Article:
I’m not sure how they’ve done it, but somehow the writers and producers of Fear The Walking Dead manage to make each episode of Season 7 worse than the previous episode (which was worse than the previous episode and so on and so forth).
You’d hope that the final episode for the longest-running character still on the show would be epic, moving, emotionally poignant or at least riveting and shocking, but ‘Amina’ is none of those things. It’s a jumbled, over-written series of dream sequences where Alicia follows around her inner child, “rescues” Victor Strand (Colman Domingo) and then abandons her friends for fear she’s going to turn into a walker.
Then, after a nap in the hot sun, she’s miraculously cured (except for the whole ‘talking to your inner child’ mumbo jumbo) but still heads back to the ruins of the tower to “help people find somewhere safe to go” because that’s totally a normal human motivation that actual people would have. Not sticking with your friends and loved ones. Not helping the people who you actually care about. Just go, by yourself, as a young woman in the apocalypse through the nuclear fallout of Texas to help strangers. To help strangers find somewhere safe to go.
To make up for all the bad things you’ve done.
There is no point in really recapping this episode. It’s just a bunch of nonsense strung together with urine-colored filters during all the dream sequences and bad dialogue from start to finish. Alicia passes out, has a vision, wakes up and convinces people it’s real so they come with her, then she talks them into going back to the rafts. Turns out this whole time they could have just ignored the stupid tower, hopped on some rafts and made their way to safety.
But no, we had to waste an entire season fighting over an office building so that we could get some fake, BS ‘makeup’ scene between Strand and Alicia. Awful, awful writing. Awful planning, too. It just beggars belief that professional writers and showrunners could sit down and come up with a plot this hamfisted and convoluted and half-baked. It’s amateur hour on Fear The Walking Dead, once again. Once again, AMC seems totally undeterred by the massive fan backlash and sneering columns like this one, roasting this dumpster fire week after week.
Oh, and Daniel’s dementia was cured by the power of his love for Charlie. Maybe she’ll still find a way to get pregnant so her baby can take the radiation from her body like Grace’s baby did and she’ll survive, too!
In a world where we can watch Stranger Things 4—which is terrific—or Obi-Wan Kenobi—which is at least okay—I see no room in my busy schedule for any more of this nonsense. I’ve been reviewing this sad dead show out of a sense of obligation to my readers, and I will review the final episode. And I will watch the Season 8 premiere and decide if it’s worth writing about, but Season 7 may be all I can take. It’s not just a chore, it’s torture now. It’s excruciating. The fact that Alycia Debnam-Carey’s last episode is literally one episode before Kim Dickens returns is so insulting I can’t even believe it’s true. Madison returns the next episode after Alicia walks off into the sunset?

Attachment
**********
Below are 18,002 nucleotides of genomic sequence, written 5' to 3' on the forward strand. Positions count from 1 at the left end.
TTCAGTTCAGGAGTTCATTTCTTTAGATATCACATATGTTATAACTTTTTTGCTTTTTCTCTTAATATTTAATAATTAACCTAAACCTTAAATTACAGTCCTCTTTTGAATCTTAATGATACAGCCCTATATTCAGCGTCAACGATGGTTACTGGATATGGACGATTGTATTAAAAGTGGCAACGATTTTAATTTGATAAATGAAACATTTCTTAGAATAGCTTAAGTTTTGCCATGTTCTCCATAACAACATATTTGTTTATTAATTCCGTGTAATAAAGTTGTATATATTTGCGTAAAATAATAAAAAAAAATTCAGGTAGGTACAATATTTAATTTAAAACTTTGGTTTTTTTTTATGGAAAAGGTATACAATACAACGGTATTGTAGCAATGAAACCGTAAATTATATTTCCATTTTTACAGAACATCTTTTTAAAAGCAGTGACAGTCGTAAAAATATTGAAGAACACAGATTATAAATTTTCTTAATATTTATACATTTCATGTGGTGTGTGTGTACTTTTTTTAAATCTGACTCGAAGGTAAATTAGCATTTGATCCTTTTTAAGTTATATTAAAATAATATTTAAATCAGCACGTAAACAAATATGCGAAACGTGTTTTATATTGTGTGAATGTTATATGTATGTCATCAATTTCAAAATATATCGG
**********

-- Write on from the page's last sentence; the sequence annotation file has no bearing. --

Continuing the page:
And come on, you couldn’t even muster the cajones to just kill her off in some wild, gruesome death? Remember when Travis died? He went out like a badass at least. He sacrificed himself. Not so that some strangers somewhere could find a safe place to live—Alicia is like some glorified real estate agent at this point—but so that his family could survive (Cliff Curtis apparently saw the writing on the wall early and bailed before the show spiraled, though he missed out on a quality Season 3).
Alycia Debnam-Carey is a good actor. She’s beautiful and talented and I hope she goes places. She has the acting chops, that’s for sure. Just because she hasn’t seen a good Fear script since Season 3 doesn’t mean she can’t hold her own. It’s remarkable what she can do with these awful lines and goofy predicaments. That goes for many of the actors on this show. May they all go on to do bigger, better things.
The good news? That’s not a very high bar to cross.
One more to go, folks. One more to go. Then on to Season 8, where our heroes will fight over a Circle-K, the last safe place in Georgia, which has been invaded by aliens who can only be defeated by throwing beer bottles at them because they’re week to beer, and Strand ultimately joins them, becoming a general in the alien army before leaving to outer space where he will go find other aliens who need safe passage to that great big office building in the sky.
To make up for all the bad things he’s done.
What did you think of this incredible episode of television? Let me know on Twitter or Facebook. You should also sign up for my newsletter and follow me here on this blog and on my YouTube channel.
(P.S. I’m late to this review because I’ve been devouring Stranger Things and I’d say I was sorry but I’m not. I’m just not sorry. I feel nothing.)